There are poems about Batman and Robin (comic book heroes, Armitage proffers, might, in the future, be equivalents of Heracles or Zeus), getting stranded on St Michael's Mount (one 'wing' of Armitage's family are Cornish) and a man volunteering to pilot a plane ('Let's get this baby in the air!') but the most memorable impression is made by 'The Shout', which has become for Armitage like 'a signature tune or stamp in the passport.' The poem recalls a day in the poet's childhood when, along with 'a boy whose name and face I don't remember', he was sent out by an eccentric teacher to 'measure the size of the human voice'.
The poem is a reminder that 'no sound ever completely disappears'. Later, Armitage returns to this conceit when he describes poems as 'slabs you can drop down on experiences so you don't have to visit them any more', only to concede that 'sometimes the weeds grow up.' This depiction of poetry as the 'quiet voice in the corner' but also a voice that won't go away gets to the heart of Armitage's view: 'poetry is a corrective to the blunt instrument of the soundbite and the shock and awe of journalism. We are the awkward squad,' he announces, to general assent from the hall.
Witty, erudite and understated, we need more poets like him.
The Tragedy, and Complexity, of War
Feargal Keane talks to Anita Anand
'War is an environment in which nutcases can flourish.' In fifteen years as a war correspondent, Feargal Keane must have met his fair share of nutcases, 'good nutcases and bad nutcases'. His latest book, Road of Bones, however, rewinds to 1944 and a largely forgotten but particularly tragic episode during the second world war as it played out in the east. It is, says his interviewer Anita Anand in her introduction, 'an extraordinary book about an extraordinary time in an extraordinary place.'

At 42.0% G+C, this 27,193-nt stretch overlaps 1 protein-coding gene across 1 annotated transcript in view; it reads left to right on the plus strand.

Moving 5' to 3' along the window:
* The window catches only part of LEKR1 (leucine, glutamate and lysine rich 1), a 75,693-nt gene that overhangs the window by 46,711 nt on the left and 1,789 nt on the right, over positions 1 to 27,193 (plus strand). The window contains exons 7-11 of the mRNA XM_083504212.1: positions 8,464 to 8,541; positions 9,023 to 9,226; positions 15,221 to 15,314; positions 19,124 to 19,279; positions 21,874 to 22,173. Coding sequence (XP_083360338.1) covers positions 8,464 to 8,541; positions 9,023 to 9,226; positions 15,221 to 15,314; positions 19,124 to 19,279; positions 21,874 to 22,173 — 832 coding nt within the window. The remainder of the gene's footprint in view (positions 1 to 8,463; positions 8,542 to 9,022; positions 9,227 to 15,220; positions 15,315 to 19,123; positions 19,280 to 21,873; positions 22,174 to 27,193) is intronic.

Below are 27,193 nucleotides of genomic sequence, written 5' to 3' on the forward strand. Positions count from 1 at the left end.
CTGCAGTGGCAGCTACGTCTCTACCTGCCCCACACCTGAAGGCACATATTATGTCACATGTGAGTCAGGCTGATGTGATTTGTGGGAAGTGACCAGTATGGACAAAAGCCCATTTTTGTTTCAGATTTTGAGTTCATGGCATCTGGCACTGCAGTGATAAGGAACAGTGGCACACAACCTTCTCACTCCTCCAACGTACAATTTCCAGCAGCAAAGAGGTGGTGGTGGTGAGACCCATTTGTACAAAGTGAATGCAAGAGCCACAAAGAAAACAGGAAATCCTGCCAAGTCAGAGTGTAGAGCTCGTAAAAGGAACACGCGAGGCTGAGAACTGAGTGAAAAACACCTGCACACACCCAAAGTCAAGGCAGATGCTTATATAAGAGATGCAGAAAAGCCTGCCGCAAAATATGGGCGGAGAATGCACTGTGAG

The Battle of Kohima was part of the war in China, India and Burma largely ignored in Britain because it was, in Keane's view, 'far away and relentlessly bad news. Churchill thought it was a last stand for the British Empire, but he was about the only one.' By the time of the 'pitiless siege' of the British armies – comprising many Indian subjects of the Empire who already knew that independence was coming – by the Japanese on the tennis courts of the District Commissioner, was a throwback to Ypres or the Somme, a war of attrition where 'every yard mattered.'
Keane's historical research – and interestingly, his perspective as an Irishman – underpins the book, but his journalistic interest is in the characters of the commanders on both sides, 'the good nutcases and the bad.' The British officers deployed to the far east were often still stuck in a Victorian mindset, unable to adapt to the demands of this new 'total' kind of war. On the Japanese side, mostly the generals were the brutes of renown, where 'the idea is compassion or mercy – or surrender – was unheard of.' Keane talks for a long while about a general called Sato, an exception to this rule, a man who, in Keane's words, 'saw war for what it was: the greatest human tragedy.'
The remarkable, revolutionary thing about Sato is that he was sane. When he realised that his unit were being sent into battle with no supplies, and that a long trek in the Himalayas was utter madness, he 'put his men first' and turned back. For a Japanese commander to give such an order at this time was not only exceptional, it was tantamount to treason. Psychiatrists were used to ascertain what was wrong with Sato. Everything, it seems, gets turned upside down in war.
In the question and answer session that followed, many of the Indian audience were keen to ask Keane about Empire and it was especially interesting to hear – as at many of the talks at Kerala – how parallels were drawn between the relative familiarities of Europe with the less familiar conversation surrounding India. Keane outlined the perhaps surprising influence on Nehru's nationalism of Sinn Fein. The key difference of course was the different paths taken by the nonviolent Quit India movement and the guerilla warfare deployed by the IRA. By way of return, Gandhi proved a huge influence on Ireland's Eamonn De Valera.